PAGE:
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jerseyscum

Falling climbers' numbers

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I notice on Mr. Skoog's excellent online annual journal concerning local alpinism a story from Park Service documenting a decline in numbers of climbers in N. Cascades on the order of 25% over past four or five years. Apparently some but not all may be weather-related for most recent year. Has anyone noticed this and/or have any theories why it may be so? Has Rainier, Denali, Tetons etc., shown similar decline?

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Does it maybe have something to do with the age of the population in general: that we boomers (me, maybe not you) are getting old and going on shuffleboard cruises & such instead of climbing?

 

Interesting statistic. There doesn't seem to be any decline in the numbers of hard-core climbers on the Index wallz.

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Interesting thread. I really have no idea why this might be. Perhaps people are less likely to beat the brush and devil's club than they used to.

--

Speaking of index and number of climber visits, although I've never really climbed at index a whole lot, the place seemed to see a lot more people in the early 90's than it has in the last five or so years.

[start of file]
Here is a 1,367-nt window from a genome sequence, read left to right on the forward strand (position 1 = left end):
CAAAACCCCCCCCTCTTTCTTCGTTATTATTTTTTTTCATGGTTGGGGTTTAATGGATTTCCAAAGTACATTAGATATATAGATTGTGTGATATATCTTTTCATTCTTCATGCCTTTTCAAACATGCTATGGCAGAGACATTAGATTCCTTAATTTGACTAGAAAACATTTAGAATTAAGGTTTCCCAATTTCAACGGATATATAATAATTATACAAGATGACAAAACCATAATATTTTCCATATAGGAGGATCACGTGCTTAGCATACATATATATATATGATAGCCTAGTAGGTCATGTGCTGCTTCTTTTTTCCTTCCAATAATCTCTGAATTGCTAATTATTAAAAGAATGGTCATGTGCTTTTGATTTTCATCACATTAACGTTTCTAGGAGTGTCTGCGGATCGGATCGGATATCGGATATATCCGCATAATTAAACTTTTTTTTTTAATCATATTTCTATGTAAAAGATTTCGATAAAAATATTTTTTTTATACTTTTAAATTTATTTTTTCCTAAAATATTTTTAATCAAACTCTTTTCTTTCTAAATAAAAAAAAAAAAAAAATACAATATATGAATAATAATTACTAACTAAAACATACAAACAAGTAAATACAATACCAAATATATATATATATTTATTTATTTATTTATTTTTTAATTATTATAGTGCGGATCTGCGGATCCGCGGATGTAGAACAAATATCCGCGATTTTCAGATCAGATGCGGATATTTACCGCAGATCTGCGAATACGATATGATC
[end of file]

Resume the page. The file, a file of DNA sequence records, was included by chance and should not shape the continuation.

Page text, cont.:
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Some other ideas:

 

number of years since Into Thin Air

 

economy is sucking so less folks with money to spend on expensive hobbies

 

growth of other "extreme" sports that offer more bang with less suffering, e.g. sport climbing, bouldering

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The numbers in NWMJ show a pretty sharp drop in '04, alright.

I had also heard that there has been a longer term shift in NCNP climbing numbers away from the deep back-country areas (e.g. Pickets) in favor of shorter approach areas such as Cascade Pass and Shuksan. Maybe a ranger or other knowledgable person can comment whether this is true.

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.

Speaking of index and number of climber visits, although I've never really climbed at index a whole lot, the place seemed to see a lot more people in the early 90's than it has in the last five or so years.

 

I think that is directly attributable to the development of sport crags.

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I'll throw out another possible reason for the drop off - perhaps there was a change in the way the NPS recorded the statistic.

 

Not sure how they recorded it before, or even now, but I'm guessing it has to do with permits issued. I haven't done much in the NCascades, but has there been a change in the way permits have been issued? Reduction in quotas? I'd lean more toward a change in the definition of the statistic than an actual change in the number of climbers.

 

-kurt

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there has been an overall drop in visitation to national parks in the last few years (http://www.nps.gov/pub_aff/refdesk/10MVUNP.pdf) and a corresponding drop in other uses, such as Rainier climber numbers (http://www.nps.gov/mora/climb/cl_stats.htm), and I gather from this thread, N. Cascades climber numbers. So, whatever changes have happened with permitting at NCNP, the trend seems larger.

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Gary perhaps you can come up with a predictive equation. Of course, climbing numbers are inherently irrational, but I'm certain you can think of something.